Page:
Some folks have it easy. If you're a computer programmer, it's easy to determine and demonstrate your skills. You have hard criteria, such as what school you attended, what languages you know, and what projects you've completed.
It's the same story if you're a management consultant ("I worked at McKinsey for two years"), investment banker ("Goldman Sachs"), or even a salesperson ("I was a member of the President's Club at IBM").
What these professions have in common are clear qualifications and clear achievement levels. In contrast, the life of a marketer -- especially an online marketer -- is much fuzzier.
Way back in the 20th century, the marketing career path was just as rigorous and regimented as those of other professions. You graduated from a top school, worked for a major consumer packaged goods (CPG) company such as Procter & Gamble, possibly went to business school, and rose through the ranks from assistant brand manager to brand manager into the executive ranks.
The advent of the Internet, however, blew things wide open. Suddenly, old school mingled with new school, and it was hard to tell the difference. Take Seth Godin, who became one of the poster children of the Internet era when he sold permission-marketing company Yoyodyne to Yahoo Although Seth earned an MBA at Stanford and worked as a brand manager in the 1980s, he is far better known for his gleaming cranium, which he has turned into a new-economy icon.
In the topsy-turvy world of online marketing, a shaved head trumps a Stanford MBA and traditional brand management experience.
As a result, online marketers have to apply as much discipline to marketing themselves as they do to pushing their company's products. Here are The Disciplined Marketer's Top 7 Tips for Self-Marketing:
7. Be Proactive
You don't wait around for customers to come to you, so why wait around for employers to do the same? Sure, you could just post your resume on Monster.com and wait for future employers to contact you, but this "Field of Dreams" attitude is just that: dreaming. Besides, do you really want to get into bed with the first person who asks? Instead, identify your perfect job and go after it!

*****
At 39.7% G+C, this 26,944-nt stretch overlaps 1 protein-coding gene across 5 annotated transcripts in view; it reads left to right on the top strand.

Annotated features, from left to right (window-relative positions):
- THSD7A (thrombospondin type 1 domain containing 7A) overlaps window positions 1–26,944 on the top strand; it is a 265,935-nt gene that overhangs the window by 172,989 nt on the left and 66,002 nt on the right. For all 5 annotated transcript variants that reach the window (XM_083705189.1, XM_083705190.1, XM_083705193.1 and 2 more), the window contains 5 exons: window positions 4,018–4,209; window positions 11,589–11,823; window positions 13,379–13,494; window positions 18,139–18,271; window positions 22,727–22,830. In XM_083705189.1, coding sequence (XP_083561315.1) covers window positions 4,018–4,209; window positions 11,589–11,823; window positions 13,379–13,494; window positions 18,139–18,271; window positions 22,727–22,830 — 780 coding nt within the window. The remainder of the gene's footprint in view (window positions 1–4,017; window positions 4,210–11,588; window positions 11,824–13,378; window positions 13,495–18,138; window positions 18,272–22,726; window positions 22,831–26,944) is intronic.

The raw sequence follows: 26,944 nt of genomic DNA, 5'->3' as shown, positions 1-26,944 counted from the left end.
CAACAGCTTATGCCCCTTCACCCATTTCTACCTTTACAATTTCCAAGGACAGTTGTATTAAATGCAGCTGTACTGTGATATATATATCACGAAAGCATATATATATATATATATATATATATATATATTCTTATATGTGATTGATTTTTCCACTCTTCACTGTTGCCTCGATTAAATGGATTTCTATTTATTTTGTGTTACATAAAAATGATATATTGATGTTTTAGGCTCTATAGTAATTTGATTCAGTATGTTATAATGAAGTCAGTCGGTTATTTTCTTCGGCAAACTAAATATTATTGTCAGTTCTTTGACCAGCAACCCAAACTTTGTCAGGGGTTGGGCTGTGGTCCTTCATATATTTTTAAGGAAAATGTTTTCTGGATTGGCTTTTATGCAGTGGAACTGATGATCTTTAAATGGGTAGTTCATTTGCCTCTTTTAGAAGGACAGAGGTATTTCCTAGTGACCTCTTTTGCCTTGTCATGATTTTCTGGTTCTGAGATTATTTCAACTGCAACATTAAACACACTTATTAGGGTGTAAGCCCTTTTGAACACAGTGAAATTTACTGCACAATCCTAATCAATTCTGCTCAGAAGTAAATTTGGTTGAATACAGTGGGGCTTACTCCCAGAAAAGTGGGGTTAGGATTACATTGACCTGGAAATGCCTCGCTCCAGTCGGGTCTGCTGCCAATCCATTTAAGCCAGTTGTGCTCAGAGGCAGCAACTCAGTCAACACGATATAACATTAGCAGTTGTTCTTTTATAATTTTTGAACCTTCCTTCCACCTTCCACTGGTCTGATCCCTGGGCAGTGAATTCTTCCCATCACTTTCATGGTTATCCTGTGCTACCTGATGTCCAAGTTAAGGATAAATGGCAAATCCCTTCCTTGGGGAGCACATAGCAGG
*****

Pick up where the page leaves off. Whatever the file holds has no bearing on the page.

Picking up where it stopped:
6. Focus on Customer Benefits
When you market a product, you don't focus on your company's objectives, you focus on your customer's benefits. The same principle applies to marketing yourself to potential employers. Ask not what your employer can do for you; ask what you can do for your employer.
5. Allocate a Budget
I'm a big fan of low-budget marketing, but there are times when you have to spend money. If you're going to market yourself, do it right. Allocate a budget. Here are just a few things that are worth the money: your own domain name (now just $8.95 per year), your own cell phone, and lunches and dinners with important people.
4. Plan Carefully
Before you begin your employment campaign, draw up a written plan. Would you launch a product without a launch plan? If that seems rash, why would you fool around with your career, which is much more important than any single product launch? Produce a comprehensive plan, complete with check boxes and to-do lists.
3. Target Your Campaign
Don't take a scattershot approach; targeting your efforts will deliver maximum results for your precious time. Focus on a specific industry, identify the top firms within that industry, identify the senior managers who could possibly hire you, and contact those people directly. You've got a better chance of winning the lottery than you have of getting a great job by submitting your resume to HR departments.
2. Build a Consistent Brand
Your human capital isn't totally interchangeable between industries. If you're a whiz at marketing networking equipment to Baby Bells, that doesn't make you a genius at marketing pet food to dog owners. The contexts are completely different. Build a consistent brand by focusing your career within a specific context of people, capital sources, and customers. This will give you a consistent brand within your chosen industry.
1. Build to Last
I owe a debt of gratitude to Jim Collins, who, with Jerry Porras, wrote the seminal business book "Built to Last." I was just an undergrad at Stanford when I heard Collins speak to one of my classes; that speech was so electrifying that it convinced me to go into business. Collins and Porras wrote that developing a core ideology and identity helped companies survive and thrive for decades and, in some cases, centuries. You can apply the same lesson to your career. Decide what you believe in and stick to it. Understand that jobs will come and go over the course of a 40-year career and that who you are and what you do will always be inextricably intertwined.
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Chris and his work have been featured in Fortune, the Financial Times, and the New York Times. He earned his MBA from Harvard Business School.
December 12, 2013
1:00pm ET / 10:00am PT